The report — released November 4, 2009 by the New York City-based Mayday Fund — is titled “A Call to Revolutionize Chronic Pain Care in America: An Opportunity in Health Care Reform” [access report here]. It says that an “epidemic” of undertreatment affects more than 70 million Americans suffering from persistent back pain, headaches, and joint pain, and that minorities and low income persons are disproportionately affected. In addition to calling for medical school reforms and expanded funding for pain management training programs, the 22-member report panel offers recommendations for government agencies, Congress, and the medical community to address, including:
- Healthcare providers, insurers and government agencies should eliminate disparities in access to pain care related to race, gender, age and socioeconomic status. All Americans in pain, including low-income Americans, should be offered timely and effective treatment for their pain.
- The Department of Health and Human Services should reform payment to eliminate the current incentives that drive pain care toward procedures or unproven treatments. Primary care doctors should be reimbursed for the time it takes to provide comprehensive pain care to patients who are disabled by chronic pain.
- The Surgeon General should mount an education campaign to inform the public about the risks associated with undertreated pain. Consumers should understand that if they wait too long to treat acute pain they run the risk of developing a chronic syndrome, one that is costly to treat and potentially disabling.
- Government, healthcare payors, and providers should develop coordinated health information technology (IT) systems to track pain disorders and treatments. Computerized IT systems can boost physicians’ knowledge about effective treatments for pain by providing them with best practice information quickly.
According to Lonnie Zeltzer, MD, co-chair of the panel, and director of the Pediatric Pain Program at the University of California, Los Angeles, otherwise compassionate and skilled physicians “often offer only limited treatments to patients disabled by chronic pain. With little or no specific training in pain management, and working in systems that make it much easier to treat common conditions like high blood pressure than a complex problem like pain, doctors may intend to help but leave most patients under-assessed and undertreated.”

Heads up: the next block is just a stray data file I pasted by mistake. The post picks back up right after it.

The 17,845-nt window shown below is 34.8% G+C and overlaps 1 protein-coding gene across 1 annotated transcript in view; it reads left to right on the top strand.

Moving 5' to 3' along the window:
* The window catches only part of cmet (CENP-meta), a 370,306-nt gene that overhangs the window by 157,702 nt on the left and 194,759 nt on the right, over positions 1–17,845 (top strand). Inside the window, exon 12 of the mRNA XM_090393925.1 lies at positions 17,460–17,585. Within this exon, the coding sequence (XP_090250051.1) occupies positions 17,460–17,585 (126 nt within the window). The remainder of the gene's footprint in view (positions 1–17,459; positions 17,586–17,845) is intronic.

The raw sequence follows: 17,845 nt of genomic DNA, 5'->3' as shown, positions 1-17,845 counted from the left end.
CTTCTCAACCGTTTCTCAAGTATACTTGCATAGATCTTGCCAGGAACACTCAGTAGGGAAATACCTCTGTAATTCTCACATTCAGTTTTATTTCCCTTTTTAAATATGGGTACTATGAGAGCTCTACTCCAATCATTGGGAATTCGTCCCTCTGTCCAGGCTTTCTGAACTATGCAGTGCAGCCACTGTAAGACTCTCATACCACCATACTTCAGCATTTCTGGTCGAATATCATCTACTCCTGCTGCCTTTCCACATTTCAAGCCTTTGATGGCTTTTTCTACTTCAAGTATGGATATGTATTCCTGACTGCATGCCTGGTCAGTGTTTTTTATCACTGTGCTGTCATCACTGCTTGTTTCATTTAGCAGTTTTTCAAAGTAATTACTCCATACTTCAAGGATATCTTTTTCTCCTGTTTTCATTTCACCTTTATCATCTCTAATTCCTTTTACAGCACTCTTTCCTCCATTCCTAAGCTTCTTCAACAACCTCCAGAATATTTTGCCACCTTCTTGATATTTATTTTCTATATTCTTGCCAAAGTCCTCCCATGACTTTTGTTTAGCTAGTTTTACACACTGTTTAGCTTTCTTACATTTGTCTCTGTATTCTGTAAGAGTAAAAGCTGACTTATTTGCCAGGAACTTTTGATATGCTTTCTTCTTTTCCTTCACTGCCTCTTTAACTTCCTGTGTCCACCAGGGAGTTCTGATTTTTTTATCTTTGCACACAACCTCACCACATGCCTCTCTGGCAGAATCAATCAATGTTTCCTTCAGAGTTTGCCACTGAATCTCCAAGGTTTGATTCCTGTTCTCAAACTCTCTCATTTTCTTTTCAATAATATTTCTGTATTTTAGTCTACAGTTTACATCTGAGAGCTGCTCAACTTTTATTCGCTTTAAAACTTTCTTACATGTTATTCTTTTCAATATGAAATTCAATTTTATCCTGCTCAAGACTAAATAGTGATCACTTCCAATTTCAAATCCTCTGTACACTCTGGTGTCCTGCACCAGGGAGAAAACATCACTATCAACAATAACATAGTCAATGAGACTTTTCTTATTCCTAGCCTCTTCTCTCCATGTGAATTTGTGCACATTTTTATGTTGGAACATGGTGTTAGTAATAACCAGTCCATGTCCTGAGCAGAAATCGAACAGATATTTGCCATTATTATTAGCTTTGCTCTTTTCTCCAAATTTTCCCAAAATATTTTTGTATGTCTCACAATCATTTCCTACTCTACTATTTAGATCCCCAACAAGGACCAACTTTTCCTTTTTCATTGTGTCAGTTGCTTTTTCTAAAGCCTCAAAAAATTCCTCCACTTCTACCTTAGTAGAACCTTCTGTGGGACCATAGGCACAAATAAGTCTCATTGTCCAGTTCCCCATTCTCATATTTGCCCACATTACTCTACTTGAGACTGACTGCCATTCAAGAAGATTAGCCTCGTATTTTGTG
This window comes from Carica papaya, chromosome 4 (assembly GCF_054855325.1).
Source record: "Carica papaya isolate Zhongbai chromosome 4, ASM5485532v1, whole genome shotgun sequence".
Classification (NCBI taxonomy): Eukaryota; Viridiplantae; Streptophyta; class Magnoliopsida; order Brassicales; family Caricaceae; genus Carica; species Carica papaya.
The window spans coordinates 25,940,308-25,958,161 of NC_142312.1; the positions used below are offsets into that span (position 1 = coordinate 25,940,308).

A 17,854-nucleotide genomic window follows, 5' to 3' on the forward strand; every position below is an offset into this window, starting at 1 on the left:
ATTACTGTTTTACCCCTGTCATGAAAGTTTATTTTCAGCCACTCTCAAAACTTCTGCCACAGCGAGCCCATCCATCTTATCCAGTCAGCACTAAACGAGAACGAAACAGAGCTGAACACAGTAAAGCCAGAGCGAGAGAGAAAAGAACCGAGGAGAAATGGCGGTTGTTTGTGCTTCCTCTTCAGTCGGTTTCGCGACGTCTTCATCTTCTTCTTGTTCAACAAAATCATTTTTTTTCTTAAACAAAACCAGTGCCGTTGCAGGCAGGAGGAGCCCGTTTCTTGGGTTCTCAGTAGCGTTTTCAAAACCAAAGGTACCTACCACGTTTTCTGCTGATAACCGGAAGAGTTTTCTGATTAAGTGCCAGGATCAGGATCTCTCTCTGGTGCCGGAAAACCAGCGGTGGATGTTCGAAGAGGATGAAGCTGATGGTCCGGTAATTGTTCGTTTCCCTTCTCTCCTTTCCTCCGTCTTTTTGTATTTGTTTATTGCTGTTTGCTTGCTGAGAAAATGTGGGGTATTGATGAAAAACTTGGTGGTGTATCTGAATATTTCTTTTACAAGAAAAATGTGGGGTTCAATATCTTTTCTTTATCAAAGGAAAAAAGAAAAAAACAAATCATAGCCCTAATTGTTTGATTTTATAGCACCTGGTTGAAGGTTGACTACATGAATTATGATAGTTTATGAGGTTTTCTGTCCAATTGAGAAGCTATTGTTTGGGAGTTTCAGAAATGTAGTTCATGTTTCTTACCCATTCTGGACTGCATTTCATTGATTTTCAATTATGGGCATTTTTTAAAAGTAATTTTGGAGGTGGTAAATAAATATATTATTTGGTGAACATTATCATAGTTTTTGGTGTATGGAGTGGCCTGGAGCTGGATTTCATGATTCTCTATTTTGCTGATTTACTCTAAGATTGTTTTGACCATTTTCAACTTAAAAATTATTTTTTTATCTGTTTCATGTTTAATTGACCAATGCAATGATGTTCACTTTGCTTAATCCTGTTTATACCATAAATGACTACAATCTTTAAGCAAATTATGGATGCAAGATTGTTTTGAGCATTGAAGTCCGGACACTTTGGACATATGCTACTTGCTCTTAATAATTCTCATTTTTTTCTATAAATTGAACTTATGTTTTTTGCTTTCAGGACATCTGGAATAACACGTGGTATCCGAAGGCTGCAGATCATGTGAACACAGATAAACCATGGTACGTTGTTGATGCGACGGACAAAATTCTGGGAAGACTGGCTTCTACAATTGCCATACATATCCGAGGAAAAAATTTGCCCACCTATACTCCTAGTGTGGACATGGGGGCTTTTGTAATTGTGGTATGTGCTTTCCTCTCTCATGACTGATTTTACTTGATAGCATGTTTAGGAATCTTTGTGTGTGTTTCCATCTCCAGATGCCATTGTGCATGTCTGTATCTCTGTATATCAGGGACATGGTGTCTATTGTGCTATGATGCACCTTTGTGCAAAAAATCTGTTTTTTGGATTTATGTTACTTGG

Chronic pain costs the nation more than $100 billion a year in lost productivity and direct medical costs, the report says. “This is a wasteful system,” observes Russell K. Portenoy, MD, panel co-chair and chairman of Pain Medicine and Palliative Care at the Beth Israel Medical Center in New York, “major reforms in the healthcare system are needed if we want to improve the quality and cost effectiveness of care for chronic illnesses, and pain is as much a chronic illness as diabetes and heart disease.”
Commentary: The report and recommendations have been endorsed by more than 30 organizations, including Pain Treatment Topics. However, this is not the first document to make recommendations such as these, which seem like a “no-brainer” in terms of their commonsense necessity and urgency. Yet, as the panel observes, even though the impact of pain on individuals and American society is among the most serious of public health concerns, chronic pain has been largely left out of the current national debate on healthcare reform. One would think that members of Congress, themselves, as well as their families, are not immune to pain disorders, so they would be clamoring to institute the recommendations of reports like this. At the least, Congress should realize that the 70 million pain sufferers in America, along with their loved ones, represent an enormously powerful voting block that could some day rise up to demand the pain care revolution promulgated in this report — even if it means replacing congressional representatives who do not vigorously support such measures.